Nearly 15 per cent of Greater Victoria children were living in poverty in 2018, according to the 2020 BC Child Poverty Report Card.
First Call BC has been releasing the report for 24 years to draw attention to the issues facing the province’s children and youth. Province-wide, 18.5 per cent of children faced poverty in 2018, a small decrease from 19.1 per cent in 2017.
While Victoria had a lower number than the provincial average, there were still 8,690 children living in poverty in the region in 2018.
In 81.3 per cent of Victoria’s census areas, one in 10 children lived in poverty. These numbers were highest around downtown Victoria and southern Saanich.
Throughout the province, visible minorities had the highest rates of child poverty.
Within the 42 First Nations reserves analyzed, 40.7 per cent, or 3,500 children faced poverty. This is more than double the provincial average.
The numbers were even higher for Arab, Korean and and West Asian children, with 59.3 per cent, 45.5 per cent and 42.9 per cent respectively.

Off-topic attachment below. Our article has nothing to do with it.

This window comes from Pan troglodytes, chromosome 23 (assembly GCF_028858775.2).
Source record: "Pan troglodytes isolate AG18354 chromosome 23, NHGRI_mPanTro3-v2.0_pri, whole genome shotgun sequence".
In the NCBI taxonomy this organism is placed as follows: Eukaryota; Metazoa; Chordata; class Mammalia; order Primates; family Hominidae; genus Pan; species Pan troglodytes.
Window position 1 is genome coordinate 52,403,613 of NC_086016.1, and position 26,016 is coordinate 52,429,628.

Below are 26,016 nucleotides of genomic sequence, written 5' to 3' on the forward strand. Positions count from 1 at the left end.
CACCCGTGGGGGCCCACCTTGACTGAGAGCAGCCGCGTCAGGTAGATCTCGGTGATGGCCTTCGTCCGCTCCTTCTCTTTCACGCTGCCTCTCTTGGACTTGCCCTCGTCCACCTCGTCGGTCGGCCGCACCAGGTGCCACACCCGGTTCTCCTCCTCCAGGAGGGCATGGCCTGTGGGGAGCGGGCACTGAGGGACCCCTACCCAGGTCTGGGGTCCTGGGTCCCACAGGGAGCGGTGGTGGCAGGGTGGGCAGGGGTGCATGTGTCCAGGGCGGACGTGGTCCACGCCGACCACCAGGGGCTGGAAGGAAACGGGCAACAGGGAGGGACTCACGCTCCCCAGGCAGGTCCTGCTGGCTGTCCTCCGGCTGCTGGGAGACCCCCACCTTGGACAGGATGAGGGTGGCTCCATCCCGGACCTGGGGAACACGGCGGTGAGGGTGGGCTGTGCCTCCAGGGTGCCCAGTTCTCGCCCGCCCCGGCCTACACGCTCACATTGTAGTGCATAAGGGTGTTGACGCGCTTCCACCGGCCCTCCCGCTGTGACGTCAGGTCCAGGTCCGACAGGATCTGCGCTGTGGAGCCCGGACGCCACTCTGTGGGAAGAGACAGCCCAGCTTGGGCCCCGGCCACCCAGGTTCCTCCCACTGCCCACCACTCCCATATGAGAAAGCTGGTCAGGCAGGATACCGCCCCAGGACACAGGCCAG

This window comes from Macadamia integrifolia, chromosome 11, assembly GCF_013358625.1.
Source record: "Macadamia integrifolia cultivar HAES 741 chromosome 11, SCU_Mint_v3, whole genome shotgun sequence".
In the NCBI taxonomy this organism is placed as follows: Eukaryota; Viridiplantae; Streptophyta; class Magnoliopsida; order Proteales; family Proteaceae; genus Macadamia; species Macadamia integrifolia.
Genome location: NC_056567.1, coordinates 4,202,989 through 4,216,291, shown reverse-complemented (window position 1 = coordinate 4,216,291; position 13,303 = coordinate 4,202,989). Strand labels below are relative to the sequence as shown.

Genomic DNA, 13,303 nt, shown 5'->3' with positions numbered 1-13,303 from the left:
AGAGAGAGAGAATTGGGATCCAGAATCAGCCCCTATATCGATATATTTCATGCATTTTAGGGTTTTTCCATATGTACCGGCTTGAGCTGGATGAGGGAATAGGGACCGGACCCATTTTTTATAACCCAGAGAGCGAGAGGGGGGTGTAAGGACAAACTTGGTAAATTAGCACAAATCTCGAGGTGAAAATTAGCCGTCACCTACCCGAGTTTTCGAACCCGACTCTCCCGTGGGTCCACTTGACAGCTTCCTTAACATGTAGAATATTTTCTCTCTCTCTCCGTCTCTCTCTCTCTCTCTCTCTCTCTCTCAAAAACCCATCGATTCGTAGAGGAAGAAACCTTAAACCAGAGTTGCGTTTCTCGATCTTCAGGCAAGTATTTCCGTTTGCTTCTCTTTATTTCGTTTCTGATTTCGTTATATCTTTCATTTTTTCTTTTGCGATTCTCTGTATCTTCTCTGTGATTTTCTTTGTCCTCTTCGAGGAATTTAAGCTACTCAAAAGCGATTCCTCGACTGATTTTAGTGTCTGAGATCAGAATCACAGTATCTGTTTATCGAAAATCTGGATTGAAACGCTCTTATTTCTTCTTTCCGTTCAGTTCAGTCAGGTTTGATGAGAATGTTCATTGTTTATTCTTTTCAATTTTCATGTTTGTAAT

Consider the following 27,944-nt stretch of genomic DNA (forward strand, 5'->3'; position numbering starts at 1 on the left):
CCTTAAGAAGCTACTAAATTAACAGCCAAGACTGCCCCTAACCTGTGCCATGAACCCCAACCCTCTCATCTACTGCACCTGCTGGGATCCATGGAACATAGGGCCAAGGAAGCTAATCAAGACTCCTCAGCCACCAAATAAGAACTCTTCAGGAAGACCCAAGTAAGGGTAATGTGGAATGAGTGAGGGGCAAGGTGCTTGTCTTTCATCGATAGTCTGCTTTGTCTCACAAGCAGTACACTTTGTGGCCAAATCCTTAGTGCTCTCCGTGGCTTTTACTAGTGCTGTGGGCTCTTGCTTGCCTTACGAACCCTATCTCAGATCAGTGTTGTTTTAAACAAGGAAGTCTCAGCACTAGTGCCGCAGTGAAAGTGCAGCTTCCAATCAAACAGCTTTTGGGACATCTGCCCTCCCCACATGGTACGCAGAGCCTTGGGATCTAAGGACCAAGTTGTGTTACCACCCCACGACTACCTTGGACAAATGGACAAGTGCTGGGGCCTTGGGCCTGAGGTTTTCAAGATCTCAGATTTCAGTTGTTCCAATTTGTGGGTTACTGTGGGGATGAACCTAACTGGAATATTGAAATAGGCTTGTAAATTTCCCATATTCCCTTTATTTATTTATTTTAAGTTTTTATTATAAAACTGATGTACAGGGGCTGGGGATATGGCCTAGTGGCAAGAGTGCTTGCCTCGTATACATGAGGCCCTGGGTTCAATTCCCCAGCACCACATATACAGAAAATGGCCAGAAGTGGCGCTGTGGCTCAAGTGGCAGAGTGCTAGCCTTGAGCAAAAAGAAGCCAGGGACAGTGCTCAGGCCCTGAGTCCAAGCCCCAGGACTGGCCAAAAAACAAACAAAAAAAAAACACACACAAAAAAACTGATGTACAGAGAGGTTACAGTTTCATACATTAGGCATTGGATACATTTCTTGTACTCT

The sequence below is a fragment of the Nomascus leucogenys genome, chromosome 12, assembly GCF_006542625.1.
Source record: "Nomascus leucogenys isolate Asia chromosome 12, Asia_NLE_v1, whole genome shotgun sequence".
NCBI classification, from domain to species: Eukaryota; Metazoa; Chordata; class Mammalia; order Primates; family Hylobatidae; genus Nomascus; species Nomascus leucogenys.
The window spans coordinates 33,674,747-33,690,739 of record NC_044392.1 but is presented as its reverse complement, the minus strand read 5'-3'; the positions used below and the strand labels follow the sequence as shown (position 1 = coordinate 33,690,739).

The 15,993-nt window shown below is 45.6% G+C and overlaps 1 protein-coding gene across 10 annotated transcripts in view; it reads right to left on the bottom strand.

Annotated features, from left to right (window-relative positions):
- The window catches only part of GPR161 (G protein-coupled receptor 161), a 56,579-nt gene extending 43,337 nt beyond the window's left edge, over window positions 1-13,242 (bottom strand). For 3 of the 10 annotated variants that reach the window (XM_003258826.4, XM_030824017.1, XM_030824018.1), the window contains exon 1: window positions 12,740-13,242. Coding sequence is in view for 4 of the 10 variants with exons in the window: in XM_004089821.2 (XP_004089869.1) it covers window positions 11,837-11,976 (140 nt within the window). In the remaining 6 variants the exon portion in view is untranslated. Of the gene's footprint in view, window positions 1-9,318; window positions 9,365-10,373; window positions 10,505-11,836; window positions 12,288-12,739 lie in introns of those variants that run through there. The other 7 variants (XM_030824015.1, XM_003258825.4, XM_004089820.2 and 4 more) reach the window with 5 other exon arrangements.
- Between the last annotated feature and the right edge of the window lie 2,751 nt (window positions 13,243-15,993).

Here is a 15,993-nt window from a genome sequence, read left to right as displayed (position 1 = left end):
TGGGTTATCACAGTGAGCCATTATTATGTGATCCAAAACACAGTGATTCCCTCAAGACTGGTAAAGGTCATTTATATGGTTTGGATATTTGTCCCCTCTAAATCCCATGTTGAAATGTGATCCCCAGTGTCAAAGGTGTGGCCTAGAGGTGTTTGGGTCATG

The lowest rates were among Filipino children at 10.9 per cent, followed by South Asian at 14.3 per cent and children who were not a visible minority at 15.8 per cent.
The census also recorded a 44.9 per cent poverty rate for new immigrant children in B.C. These numbers were not available at a local-level.
In regard to household makeup, children with a lone parent were far more likely to face poverty at 50.4 per cent, compared to 10.2 per cent for children with both parents. In Victoria, 43.4 per cent of children in lone-parent households lived in poverty in 2018.
The average after-tax income of a poor B.C. lone-parent family was $18,750 if they had one child and $23,940 if they had two. Those numbers went up to $26,160 and $31,760, respectively, for two-parent families.
In Victoria, First Call BC determined the living wage to be $20.50 an hour. In reality, many people still rely on a minimum wage of $15 an hour.
While the latest report draws on numbers from 2018, First Call warns that COVID-19 has magnified inequities for low income children and youth and rates are likely to rise.
Impacts of the pandemic are showing up in indicators on job loss and income insecurity, housing insecurity, food insecurity, the digital divide, access to social services and mental health.
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